Quote of the Day:  Sam Shepard ranks as one of Americas most celebrated dramatists…Sam wrote “True West” (1980), using a more traditional narrative to depict a rivalry between two estranged brothers. First performed at the Magic Theater in San Francisco, “True West” was revived on numerous occasions and starred several high-profile actors over the years, including Gary Sinese, John Malkovich, Philip Seymour Hoffman and John C. Reilly. from the official website for Sam Shepard.


Production photo by Don Hoffmann, Matthew Olsen as Lee and Chris Olsen as his brother Austin. True West.

I watched True West at the Centennial Auditorium in Staples, MN last night, and I wondered if some of the content was autobiographical. After reading a bit about the playwright/actor Sam Shepard, I suspect the play has flavors of his own life. If you have a sibling, you have experienced some of the conflicts and pull and tug that these two characters portray. It is a bit dark, and yet, has humorous moments. It brings to mind the Biblical story of Cain and Abel, brothers vying for attention, fame, and their father’s love. In this case, the father is somewhere out in the desert. At first, the older brother Lee is the one living in the desert, stuck in the desolation of it all, interrupting his younger brother who has great expectations for himself as a playwright/screenwriter. I giggled at the opening scene where Lee keeps “bugging” Austin and saying, “Is this distracting you?” Been there. Besides Austin’s desire for his brother to get out of his hair and let him work, he needs him to get out of the way so he can meet with the big Hollywood producer to sell his story. Lee has the potential to be worse than a distraction. Ah, and the rivalry and conflicts escalate. By the time my friend Dawn Timbs  enters the stage, playing their mother, I hope that she will knock some sense into her boys, but she is so broken by the events of her own life that she leaves them to clean up their own messes.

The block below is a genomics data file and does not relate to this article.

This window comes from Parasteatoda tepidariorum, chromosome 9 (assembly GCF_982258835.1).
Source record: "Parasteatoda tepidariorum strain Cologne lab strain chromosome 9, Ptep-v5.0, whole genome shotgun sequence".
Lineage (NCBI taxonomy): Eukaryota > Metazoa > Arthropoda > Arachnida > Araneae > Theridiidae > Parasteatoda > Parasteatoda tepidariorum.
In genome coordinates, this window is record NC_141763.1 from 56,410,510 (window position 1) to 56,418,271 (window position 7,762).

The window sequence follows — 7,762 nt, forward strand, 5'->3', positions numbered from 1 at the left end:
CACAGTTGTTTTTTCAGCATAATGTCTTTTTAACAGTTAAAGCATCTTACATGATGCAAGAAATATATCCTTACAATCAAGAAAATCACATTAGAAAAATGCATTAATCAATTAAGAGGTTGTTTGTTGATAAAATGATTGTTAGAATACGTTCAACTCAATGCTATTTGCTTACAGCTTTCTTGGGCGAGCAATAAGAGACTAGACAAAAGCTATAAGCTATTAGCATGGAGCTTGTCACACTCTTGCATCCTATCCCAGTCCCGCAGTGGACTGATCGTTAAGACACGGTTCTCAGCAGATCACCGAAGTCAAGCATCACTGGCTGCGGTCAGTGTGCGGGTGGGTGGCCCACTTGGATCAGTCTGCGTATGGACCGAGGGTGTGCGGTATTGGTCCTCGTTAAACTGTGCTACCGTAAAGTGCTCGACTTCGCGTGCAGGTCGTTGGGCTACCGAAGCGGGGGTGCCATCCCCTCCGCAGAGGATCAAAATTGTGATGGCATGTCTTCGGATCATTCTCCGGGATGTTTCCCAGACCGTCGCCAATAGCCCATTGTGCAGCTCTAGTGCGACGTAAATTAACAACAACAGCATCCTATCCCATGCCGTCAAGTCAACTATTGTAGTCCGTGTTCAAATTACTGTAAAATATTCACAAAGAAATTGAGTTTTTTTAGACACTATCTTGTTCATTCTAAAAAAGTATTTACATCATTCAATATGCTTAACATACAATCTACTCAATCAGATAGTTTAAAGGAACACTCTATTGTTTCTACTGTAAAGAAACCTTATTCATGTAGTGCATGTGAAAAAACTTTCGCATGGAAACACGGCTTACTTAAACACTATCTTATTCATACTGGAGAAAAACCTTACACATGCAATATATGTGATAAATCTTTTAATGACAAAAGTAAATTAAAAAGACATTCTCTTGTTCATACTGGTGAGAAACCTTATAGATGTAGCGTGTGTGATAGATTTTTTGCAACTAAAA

True West is an adult-themed play with harsh language (although not over-the-top) and some violence. What intrigues me is that the story the brothers are writing together is an analogy of their own relationship and journey through this life. I wanted to see the outcome of their labors. Where is that movie playing? Real life brothers Matthew and Christopher Olsen, both graduates from Staples High School, are back in the area playing opposite each other, under the direction of their own father Kevin Olsen and Don Hoffmann. Rob Freelove plays the vacillating Hollywood producer. You think, at first, that Austin has the more sensible life, taking his career seriously, not succumbing to the temptations and distractions of the world. But, when roles reverse and we get to know Lee a little better, we are reminded of the old adage, “You can’t play the blues until you’ve lived them,” or as the Chef quoted a sign hanging in a pawn shop, “A guitar can’t play the blues until it’s been in hock at least once.” You have to live a life in order to write a life. You have to be willing to take risks and feel.

I hope that all my theatre friends in the surrounding area take the drive over to Staples to watch this play, support these actors and their community theatre. It’s a story that gets you thinking. My one audience note: they could pick up the pace a little in line delivery. My one burning question: How many manual typewriters were sacrificed in the production of this play, as well as the unsuspecting 9-iron? And, I am suddenly craving toast.

True West is playing at the Centennial Stage in Staples, MN, Friday, August 15, 7:30 pm and again on Sunday, 2:30 in the afternoon. Co-produced by Wadena Madhatters Community Theatre and Lamplighter Community Theatre of Staples.

Go. Create. Inspire!

Journaling Prompt:  Describe your relationship with a sibling, close relative or friend.